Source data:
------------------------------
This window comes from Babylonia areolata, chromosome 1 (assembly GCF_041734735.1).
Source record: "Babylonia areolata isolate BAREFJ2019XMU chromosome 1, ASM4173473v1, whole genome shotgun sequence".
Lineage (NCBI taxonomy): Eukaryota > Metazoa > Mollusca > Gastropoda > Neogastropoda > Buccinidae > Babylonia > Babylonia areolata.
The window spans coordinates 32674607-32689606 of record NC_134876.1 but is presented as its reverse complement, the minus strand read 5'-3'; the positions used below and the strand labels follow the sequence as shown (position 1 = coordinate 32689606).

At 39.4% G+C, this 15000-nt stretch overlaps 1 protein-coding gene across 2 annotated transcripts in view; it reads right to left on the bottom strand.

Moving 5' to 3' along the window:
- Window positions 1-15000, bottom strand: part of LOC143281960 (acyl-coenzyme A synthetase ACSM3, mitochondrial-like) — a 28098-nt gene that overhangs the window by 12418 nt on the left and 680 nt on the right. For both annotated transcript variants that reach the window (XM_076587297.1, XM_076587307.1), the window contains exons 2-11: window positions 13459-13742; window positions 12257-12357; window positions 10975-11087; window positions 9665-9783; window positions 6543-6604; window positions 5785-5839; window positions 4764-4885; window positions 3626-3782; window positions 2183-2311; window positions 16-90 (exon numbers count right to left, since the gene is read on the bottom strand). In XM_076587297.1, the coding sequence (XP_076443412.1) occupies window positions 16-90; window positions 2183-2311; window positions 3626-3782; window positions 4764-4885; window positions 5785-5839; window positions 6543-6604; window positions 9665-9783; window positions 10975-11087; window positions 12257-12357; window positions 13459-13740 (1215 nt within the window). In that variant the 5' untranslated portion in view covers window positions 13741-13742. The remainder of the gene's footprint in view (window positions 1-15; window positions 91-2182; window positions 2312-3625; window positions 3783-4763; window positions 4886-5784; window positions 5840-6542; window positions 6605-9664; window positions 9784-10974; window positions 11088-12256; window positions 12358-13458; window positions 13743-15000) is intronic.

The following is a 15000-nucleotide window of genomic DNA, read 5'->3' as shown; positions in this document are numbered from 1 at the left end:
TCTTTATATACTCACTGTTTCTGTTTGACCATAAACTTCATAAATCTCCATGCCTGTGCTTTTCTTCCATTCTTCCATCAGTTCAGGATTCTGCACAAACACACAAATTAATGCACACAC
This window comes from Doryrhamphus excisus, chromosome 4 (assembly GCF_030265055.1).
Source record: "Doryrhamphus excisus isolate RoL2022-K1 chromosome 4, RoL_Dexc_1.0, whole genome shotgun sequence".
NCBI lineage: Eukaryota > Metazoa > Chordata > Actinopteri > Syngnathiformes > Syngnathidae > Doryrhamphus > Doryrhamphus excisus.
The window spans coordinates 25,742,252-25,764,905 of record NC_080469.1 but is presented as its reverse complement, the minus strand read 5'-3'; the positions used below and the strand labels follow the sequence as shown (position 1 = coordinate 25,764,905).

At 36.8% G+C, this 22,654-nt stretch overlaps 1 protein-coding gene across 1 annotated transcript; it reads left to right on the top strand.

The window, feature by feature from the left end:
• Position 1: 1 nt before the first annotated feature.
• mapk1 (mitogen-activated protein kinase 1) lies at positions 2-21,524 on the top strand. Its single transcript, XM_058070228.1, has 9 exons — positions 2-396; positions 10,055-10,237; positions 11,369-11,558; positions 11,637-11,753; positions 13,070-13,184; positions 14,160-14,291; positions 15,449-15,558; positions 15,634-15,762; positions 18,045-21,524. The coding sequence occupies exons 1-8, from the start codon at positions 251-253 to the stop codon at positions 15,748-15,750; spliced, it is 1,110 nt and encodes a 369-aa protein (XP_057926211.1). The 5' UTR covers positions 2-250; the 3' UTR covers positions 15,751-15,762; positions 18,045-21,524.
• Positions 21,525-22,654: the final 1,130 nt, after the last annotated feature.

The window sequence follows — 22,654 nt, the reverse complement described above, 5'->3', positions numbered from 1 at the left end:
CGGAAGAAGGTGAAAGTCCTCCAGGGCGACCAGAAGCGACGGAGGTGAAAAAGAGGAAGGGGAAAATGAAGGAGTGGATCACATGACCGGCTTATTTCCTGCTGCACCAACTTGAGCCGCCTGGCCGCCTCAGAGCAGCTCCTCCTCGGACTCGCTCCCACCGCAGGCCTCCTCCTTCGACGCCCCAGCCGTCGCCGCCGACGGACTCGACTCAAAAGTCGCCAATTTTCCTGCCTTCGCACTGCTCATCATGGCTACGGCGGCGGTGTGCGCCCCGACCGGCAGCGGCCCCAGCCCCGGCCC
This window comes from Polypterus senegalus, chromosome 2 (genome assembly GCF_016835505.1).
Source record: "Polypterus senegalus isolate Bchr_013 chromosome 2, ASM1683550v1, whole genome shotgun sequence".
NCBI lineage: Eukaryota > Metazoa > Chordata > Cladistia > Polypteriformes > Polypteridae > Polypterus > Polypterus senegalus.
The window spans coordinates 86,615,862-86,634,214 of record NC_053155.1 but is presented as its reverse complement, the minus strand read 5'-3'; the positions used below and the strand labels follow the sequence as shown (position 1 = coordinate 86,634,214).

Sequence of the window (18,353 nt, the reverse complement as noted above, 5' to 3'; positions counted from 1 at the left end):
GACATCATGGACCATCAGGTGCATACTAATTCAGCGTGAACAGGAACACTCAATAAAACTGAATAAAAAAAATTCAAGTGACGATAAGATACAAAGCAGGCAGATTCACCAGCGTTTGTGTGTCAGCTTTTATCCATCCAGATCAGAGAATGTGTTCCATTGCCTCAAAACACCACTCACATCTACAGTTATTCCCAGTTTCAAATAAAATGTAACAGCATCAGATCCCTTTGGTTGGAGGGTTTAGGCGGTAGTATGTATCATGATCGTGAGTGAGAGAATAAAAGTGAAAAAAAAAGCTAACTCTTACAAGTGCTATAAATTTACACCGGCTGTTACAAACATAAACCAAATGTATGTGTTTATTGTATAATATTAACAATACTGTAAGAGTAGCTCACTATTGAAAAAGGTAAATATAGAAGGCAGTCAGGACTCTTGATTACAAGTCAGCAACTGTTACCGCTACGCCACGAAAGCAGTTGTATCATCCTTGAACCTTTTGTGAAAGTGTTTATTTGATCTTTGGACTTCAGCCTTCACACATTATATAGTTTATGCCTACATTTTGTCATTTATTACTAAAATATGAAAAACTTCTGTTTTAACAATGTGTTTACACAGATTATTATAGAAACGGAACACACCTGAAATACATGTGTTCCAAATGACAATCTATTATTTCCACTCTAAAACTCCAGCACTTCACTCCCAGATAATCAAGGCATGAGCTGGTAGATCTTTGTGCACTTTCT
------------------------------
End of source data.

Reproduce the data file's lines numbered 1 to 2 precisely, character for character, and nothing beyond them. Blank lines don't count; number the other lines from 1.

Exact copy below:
This window comes from Babylonia areolata, chromosome 1 (assembly GCF_041734735.1).
Source record: "Babylonia areolata isolate BAREFJ2019XMU chromosome 1, ASM4173473v1, whole genome shotgun sequence".